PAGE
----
Today marks the anniversary of the March Bombing of Tallinn. On Mar. 9, 1944, the Soviet Air Forces dropped 3068 bombs on the city after saboteurs had blown up the fire brigades’ pumping stations.
Three days earlier, on Mar. 6, 1944, the Red Air Force had practically annihilated the town of Narva, where German and Soviet forces had been fighting already since February, and would continue until August.
The attack on Tallinn was an extension of the Soviet campaign. The bomb raid included 300 Soviet planes that dropped explosive as well as incendiary bombs, did heavy damage to the city center and completely destroyed much of the city’s suburbs, which were mainly built of wood.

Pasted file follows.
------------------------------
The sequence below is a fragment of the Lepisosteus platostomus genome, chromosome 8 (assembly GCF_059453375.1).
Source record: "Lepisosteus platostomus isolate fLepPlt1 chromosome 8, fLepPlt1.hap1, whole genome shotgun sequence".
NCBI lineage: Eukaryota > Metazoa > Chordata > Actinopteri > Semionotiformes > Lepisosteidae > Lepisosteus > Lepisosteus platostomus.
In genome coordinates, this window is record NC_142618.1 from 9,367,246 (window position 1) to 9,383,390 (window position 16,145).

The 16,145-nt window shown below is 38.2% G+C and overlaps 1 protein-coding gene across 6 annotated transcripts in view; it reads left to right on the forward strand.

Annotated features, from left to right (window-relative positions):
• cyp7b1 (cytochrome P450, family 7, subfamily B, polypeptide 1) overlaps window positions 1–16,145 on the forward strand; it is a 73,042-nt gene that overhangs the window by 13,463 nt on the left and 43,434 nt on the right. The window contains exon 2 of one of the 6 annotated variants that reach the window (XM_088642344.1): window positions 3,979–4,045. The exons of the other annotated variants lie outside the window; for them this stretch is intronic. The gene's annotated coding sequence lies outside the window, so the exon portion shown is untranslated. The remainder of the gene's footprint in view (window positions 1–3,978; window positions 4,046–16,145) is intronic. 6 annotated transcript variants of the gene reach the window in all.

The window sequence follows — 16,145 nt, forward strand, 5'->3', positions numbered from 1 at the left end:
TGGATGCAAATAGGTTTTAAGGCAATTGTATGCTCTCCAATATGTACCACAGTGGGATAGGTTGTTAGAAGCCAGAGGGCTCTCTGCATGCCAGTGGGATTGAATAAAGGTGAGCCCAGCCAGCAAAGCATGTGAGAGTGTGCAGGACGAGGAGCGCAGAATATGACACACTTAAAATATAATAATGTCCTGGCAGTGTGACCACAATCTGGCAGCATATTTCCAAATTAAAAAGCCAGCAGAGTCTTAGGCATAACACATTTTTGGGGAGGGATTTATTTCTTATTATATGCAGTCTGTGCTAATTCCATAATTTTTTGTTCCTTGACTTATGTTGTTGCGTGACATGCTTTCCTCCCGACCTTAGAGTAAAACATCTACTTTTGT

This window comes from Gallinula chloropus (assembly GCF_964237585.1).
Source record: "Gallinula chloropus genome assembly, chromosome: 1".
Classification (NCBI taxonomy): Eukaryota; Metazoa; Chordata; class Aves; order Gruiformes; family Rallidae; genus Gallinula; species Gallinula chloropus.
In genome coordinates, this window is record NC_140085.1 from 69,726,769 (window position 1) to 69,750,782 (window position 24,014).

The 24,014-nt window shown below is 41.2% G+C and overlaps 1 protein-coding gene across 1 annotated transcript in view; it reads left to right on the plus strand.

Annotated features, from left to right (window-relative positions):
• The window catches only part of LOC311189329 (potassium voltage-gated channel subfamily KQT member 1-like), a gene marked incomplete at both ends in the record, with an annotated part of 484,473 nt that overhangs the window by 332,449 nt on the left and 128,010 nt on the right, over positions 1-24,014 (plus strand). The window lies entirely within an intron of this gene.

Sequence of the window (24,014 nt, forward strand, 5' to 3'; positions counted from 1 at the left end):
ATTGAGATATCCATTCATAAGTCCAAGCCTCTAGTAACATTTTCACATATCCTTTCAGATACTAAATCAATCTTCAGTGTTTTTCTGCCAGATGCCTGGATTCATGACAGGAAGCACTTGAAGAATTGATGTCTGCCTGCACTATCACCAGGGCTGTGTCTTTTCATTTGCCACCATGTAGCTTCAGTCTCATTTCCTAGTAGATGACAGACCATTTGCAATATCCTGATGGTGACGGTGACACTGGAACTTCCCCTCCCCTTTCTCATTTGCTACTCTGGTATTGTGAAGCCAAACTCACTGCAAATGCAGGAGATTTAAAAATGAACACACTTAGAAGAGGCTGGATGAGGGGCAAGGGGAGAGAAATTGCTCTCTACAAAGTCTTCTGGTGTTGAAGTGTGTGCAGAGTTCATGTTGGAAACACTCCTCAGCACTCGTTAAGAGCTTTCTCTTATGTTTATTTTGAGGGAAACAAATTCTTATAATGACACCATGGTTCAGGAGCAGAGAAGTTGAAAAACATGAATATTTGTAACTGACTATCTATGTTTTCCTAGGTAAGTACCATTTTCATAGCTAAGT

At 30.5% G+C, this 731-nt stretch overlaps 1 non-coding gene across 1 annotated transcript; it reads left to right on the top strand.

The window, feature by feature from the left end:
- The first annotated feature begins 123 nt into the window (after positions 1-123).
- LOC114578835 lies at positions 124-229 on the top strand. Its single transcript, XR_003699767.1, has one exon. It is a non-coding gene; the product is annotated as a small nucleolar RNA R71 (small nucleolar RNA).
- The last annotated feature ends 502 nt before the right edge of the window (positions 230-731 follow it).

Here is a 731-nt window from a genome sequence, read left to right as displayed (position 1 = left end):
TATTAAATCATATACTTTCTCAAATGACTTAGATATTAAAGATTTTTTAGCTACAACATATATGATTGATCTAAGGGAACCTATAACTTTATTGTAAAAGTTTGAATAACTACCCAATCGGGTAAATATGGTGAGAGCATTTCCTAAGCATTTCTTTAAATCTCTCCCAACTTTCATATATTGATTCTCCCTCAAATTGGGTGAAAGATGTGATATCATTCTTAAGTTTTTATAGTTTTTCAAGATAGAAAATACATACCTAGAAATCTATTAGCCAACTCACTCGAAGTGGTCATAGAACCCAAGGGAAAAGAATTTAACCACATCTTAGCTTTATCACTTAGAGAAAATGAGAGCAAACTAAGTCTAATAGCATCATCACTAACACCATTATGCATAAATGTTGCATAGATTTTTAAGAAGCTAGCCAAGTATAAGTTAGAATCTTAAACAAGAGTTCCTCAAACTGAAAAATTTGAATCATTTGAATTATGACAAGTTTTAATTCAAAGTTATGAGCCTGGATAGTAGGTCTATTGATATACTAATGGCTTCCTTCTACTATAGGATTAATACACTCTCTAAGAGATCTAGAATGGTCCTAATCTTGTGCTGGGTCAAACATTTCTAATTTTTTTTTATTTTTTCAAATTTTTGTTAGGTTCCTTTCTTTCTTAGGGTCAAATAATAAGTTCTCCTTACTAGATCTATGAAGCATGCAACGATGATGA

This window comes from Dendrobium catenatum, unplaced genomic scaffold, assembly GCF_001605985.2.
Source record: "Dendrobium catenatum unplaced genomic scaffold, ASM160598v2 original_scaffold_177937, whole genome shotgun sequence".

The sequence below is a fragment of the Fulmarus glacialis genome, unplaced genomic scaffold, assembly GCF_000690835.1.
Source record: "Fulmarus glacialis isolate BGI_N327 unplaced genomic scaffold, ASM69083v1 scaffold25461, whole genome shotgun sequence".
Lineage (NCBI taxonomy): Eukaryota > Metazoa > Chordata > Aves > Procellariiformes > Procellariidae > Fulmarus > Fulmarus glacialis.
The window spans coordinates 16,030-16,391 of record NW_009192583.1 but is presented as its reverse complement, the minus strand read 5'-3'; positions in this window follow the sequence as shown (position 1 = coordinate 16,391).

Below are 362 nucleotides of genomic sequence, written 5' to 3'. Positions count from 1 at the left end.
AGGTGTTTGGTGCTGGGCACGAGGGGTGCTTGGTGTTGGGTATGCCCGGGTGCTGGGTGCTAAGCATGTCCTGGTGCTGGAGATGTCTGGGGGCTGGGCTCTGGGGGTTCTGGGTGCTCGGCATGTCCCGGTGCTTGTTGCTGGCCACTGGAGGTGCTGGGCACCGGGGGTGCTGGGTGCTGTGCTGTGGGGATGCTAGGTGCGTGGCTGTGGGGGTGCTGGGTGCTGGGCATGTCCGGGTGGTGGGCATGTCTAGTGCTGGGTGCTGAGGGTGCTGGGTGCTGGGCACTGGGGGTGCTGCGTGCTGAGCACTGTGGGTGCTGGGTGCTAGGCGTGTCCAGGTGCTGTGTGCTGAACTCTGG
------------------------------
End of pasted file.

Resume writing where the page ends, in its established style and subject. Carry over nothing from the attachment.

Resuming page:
As saboteurs had blown up the fire brigades’ pumping stations, fighting the fires proved near to impossible. 757 people were killed immediately, 659 injured. More than 20,000 lost their homes.
The damage to military installations or factories crucial to the German war effort was minimal. A fuel deposit burned out, and a cable as well as a plywood factory was destroyed.
The March Bombing, as well as dozens of similar raids against cities in the area that would later become part of the USSR or known as the Eastern Bloc, are seen today as evidence of the USSR’s strategy to destroy the morale of the local civic society and pave the way for invasion and annexation.
The churches of Tallinn will ring their bells at 7.15 p.m., which is the time when the bombing began on Mar. 9, 1944.
Editor: Editor: Dario Cavegn